It just keeps getting better. The mantra of my blog is eat less; move more; live longer. That has always referred to yourself, present and future, mind and body. Now comes a fascinating study from Germany that suggests that the exercise you do today may well influence the health of your future offspring. What could be better than that?

Physical and mental exercise is not only beneficial for your own brain, but can also affect the learning ability of future offspring – at least in mice. This particular form of inheritance is mediated by certain RNA molecules that influence gene activity. These molecules accumulate in both the brain and germ cells following physical and mental activity.

Prof. André Fischer and colleagues from the German Center for Neurodegenerative Diseases (DZNE) in Göttingen and Munich and the University Medical Center Göttingen (UMG) report these findings in the journal Cell Reports.

 

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It is known that physical activity and cognitive training also improve learning ability in humans. However, it is not so easy to study in humans whether learning ability can be inherited epigenetically. NeuroscienceNews.com image is in the public domain.

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Filed under brain function, brain health, cardio exercise, Exercise, exercise and brain health, exercise benefits

HOW TO LIVE A LONGER AND HEALTHIER LIFE

There are some excellent insights here on the eating aspects of living a long and healthy life.

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Biochemist Valter Longo has devoted decades to discovering connections between nutrition and successful aging. He runs the Longevity Institute at the USC Leonard Davis School of Gerontology, where the focus is on extending healthy life spans and finding ways to prevent and treat conditions like cancer and cardiovascular disease that growing older makes us more susceptible to developing. Longo is also a professor of biological science at the USC Dornsife College of Letters, Arts and Sciences.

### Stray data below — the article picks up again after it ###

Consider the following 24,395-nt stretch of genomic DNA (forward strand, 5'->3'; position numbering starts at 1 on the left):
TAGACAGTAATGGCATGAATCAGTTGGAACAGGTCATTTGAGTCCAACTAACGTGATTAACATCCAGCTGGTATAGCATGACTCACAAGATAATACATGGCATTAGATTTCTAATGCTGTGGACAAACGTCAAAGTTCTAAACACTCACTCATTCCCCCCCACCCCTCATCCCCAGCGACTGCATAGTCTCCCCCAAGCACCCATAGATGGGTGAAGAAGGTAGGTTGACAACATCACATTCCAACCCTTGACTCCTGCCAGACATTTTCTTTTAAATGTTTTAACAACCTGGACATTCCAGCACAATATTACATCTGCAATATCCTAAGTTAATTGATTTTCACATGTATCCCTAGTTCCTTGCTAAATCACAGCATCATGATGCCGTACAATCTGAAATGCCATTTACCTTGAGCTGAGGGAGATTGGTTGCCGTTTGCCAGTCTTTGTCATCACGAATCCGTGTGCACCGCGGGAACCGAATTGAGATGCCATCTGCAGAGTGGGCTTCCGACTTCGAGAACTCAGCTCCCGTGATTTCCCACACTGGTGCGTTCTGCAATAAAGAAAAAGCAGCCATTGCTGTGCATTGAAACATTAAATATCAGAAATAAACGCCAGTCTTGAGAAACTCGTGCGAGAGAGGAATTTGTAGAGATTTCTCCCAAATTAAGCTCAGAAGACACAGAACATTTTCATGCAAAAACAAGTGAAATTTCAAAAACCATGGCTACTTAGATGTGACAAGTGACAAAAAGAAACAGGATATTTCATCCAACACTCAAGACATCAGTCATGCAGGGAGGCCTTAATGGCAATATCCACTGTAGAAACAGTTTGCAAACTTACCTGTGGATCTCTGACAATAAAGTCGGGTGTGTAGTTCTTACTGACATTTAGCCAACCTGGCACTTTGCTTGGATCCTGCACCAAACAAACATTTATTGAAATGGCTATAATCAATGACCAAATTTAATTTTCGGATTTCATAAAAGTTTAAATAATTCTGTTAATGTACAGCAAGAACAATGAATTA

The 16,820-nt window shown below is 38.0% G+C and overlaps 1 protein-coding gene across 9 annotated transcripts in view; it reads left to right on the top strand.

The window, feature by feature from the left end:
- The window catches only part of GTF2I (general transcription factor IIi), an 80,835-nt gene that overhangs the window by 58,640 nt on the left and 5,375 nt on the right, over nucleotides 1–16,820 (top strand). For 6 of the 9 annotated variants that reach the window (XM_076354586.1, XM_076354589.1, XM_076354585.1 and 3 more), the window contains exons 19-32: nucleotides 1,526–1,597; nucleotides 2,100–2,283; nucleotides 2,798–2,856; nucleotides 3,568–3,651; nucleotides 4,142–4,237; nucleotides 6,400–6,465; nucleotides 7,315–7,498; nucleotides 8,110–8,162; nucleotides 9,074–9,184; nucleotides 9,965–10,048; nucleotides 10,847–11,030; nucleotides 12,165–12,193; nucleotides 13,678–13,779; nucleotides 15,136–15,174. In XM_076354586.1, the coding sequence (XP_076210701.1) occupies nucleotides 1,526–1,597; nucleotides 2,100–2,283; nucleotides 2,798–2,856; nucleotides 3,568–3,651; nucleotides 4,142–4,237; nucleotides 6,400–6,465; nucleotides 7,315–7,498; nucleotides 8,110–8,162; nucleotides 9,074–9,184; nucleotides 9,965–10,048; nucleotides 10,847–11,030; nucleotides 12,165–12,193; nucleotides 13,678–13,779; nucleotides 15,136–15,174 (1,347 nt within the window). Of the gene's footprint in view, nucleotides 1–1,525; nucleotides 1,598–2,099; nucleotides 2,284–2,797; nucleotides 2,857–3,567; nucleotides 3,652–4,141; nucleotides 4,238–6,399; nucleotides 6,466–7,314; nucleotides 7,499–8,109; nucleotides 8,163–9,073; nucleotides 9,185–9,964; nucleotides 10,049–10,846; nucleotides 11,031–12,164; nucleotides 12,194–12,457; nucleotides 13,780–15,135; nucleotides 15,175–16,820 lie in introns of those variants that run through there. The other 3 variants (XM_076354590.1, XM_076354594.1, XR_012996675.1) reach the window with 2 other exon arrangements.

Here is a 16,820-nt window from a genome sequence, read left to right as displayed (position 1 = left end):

Armed with results from the lab — including clinical trials showing that cycles of a five-day fasting-mimicking diet can reduce risk factors for many life-threatening diseases — Longo is calling for change in the kitchen. In this Q&A, he reveals the role that food can play in keeping us youthful and tackles some common misconceptions related to how, what and when we should eat.

How important is food to our health and aging?

Other…

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Diet, exercise and fitness funnies

Here are some more diet, exercise and fitness funnies from around the web.

 

Mark Twain said, “Ride a bicycle. You will not regret it, if you live.

Have a great weekend!

Tony

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Healthy eating may reduce risk of dementia – AAIC Conference